I love how you amplify Asian American culture through everyday objects. Where did that approach come from? 

If I wasn’t going to pursue the arts, I was going to pursue Asian American Studies. That stemmed from learning more and more about who I am as a person and who I am as an Asian American growing up in Maryland. I’m proud of the complexities Asian Americans hold. Our community is so rich and diverse in experiences that it’s worth telling a story about. 

I grew up with other Asian Americans and first-generation friends, so amplifying the voices of our community just felt so natural. I want it to feel like seeing our world through a child’s eyes. My friends and I experienced so much pressure being Asian American growing up, but there's a bright side to it. The cute, kitschy things I draw are so relatable because they’re part of our childhood, things that bring us joy. It’s not all trauma and sadness that we have to endure. 

Why is it important for you to “create work that enhances voices of the Asian American community,” as your website bio says, especially now?

When I was little, I faced a lot of discrimination because of 9/11. Also, being this little Indian girl in school, usually surrounded by no other Indians, was really isolating. I had that feeling of, “I want a community.”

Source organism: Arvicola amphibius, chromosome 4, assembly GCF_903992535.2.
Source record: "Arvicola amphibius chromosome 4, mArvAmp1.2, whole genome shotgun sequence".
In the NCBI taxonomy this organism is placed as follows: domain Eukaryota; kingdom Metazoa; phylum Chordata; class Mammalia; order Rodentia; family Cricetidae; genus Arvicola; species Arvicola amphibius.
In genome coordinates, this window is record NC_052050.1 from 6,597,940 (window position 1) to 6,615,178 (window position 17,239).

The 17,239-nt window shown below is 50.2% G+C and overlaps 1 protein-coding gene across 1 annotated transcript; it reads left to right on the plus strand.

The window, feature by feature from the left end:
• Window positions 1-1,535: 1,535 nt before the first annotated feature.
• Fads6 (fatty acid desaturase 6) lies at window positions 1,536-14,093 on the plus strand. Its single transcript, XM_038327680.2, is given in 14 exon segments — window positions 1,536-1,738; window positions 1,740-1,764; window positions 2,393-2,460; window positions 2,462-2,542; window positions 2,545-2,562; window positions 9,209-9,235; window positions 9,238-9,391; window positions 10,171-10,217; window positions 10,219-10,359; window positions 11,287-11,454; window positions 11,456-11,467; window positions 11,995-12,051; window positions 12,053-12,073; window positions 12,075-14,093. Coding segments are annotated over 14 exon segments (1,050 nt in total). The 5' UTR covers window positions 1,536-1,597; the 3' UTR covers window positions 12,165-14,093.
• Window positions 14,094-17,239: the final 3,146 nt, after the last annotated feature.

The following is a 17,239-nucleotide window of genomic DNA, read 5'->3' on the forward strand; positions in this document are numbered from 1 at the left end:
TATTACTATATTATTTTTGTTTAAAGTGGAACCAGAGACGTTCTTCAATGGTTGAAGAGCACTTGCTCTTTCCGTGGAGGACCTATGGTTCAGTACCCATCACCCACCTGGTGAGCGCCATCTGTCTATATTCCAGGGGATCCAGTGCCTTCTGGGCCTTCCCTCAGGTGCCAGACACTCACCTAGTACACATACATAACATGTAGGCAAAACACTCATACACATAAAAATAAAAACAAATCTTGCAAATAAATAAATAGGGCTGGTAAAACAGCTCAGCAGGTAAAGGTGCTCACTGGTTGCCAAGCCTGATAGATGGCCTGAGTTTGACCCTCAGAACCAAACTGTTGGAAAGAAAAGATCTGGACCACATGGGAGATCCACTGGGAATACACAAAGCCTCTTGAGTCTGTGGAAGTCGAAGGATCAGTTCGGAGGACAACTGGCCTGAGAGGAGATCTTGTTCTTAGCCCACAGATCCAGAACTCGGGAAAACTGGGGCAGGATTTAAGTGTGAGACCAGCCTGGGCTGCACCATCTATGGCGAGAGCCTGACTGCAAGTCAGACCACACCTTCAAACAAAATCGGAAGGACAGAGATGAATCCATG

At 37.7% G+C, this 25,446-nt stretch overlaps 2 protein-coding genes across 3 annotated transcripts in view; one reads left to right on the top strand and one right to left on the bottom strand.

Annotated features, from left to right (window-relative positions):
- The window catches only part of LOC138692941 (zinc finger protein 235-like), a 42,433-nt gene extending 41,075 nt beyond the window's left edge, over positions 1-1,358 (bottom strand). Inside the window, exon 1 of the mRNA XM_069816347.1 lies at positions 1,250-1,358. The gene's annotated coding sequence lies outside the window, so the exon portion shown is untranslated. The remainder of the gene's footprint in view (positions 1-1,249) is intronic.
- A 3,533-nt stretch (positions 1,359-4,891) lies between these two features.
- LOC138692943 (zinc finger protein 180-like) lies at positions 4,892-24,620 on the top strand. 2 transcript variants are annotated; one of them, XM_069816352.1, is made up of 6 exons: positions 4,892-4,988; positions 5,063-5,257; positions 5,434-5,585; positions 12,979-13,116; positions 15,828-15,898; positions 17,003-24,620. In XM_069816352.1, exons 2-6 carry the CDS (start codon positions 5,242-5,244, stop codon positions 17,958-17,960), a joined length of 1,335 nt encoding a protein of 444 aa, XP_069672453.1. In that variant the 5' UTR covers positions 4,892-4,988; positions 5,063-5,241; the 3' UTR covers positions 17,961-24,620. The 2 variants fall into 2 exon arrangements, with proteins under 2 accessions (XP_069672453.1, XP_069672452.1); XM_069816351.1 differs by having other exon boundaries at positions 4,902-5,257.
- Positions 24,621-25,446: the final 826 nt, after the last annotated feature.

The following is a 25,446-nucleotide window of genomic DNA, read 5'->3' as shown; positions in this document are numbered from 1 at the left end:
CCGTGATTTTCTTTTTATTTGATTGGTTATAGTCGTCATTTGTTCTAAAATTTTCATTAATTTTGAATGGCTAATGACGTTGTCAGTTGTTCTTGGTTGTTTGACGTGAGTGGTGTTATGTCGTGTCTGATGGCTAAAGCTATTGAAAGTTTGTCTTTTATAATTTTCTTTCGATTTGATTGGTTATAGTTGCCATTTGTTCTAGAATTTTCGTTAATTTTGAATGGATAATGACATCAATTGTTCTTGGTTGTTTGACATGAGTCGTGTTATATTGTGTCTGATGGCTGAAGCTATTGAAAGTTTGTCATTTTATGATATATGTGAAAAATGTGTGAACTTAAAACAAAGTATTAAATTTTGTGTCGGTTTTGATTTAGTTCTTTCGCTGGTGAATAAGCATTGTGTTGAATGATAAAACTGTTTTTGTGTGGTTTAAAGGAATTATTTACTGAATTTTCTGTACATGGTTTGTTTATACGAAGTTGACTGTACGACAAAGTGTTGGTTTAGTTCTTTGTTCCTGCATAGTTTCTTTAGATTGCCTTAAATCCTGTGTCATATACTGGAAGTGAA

I think it’s important to remember how similar us Asian Americans actually are. When I heard about the unfortunate events that took place during the pandemic with all the Asian hate, I made one singular piece that said “Stop Asian Hate. We are not your model minority.”  That was received really well, and it was shared on multiple media platforms. 

I was so thankful because it brought to light that people like me can relate to what's going on. It seemed like South Asians weren’t allowed to say anything because the violence was targeting East [and Southeast] Asians. But I have close East Asian friends. I feel for them. And I already had to deal with that when I was little. I imagined them going through that multiple times. It’s happened throughout our lives, throughout generations. I couldn't help but be like, “This is really the time for enhancing our voices as a community – every part of our community.” 

How did you make the leap from your 9-to-5 to freelancing? 

I’m literally one-and-a half months into freelancing. Quitting my full-time job as a childcare teacher felt like a relief, and I was also just ready for the next chapter of my life. 

When I was forced to stay home during the pandemic, I was constantly making work, and I developed my voice and aesthetic. I noticed that people responded really well to my work. For example, I randomly applied to work with the National Cherry Blossom Festival here in DC. I stayed up late, but it paid off. I created a giant cherry blossom sculpture painting. It sits in Franklin Park now, but at the time, it was sitting at the Smithsonian. I was like, “Something’s working here.” 

I kept it going, but because of the pandemic, a lot of people were firing rather than hiring. It didn't feel like the right time. So I’d do client work after my full-time job in the evenings, on weekends, and any available time in between. I’d take meetings during my break at work. But as a result, I had so many connections and just felt comfortable moving on to the next step. As cheesy as it sounds, it just felt something inside me was like, “Nah, you’re ready. Give it a shot.”

What lessons have you learned along the way?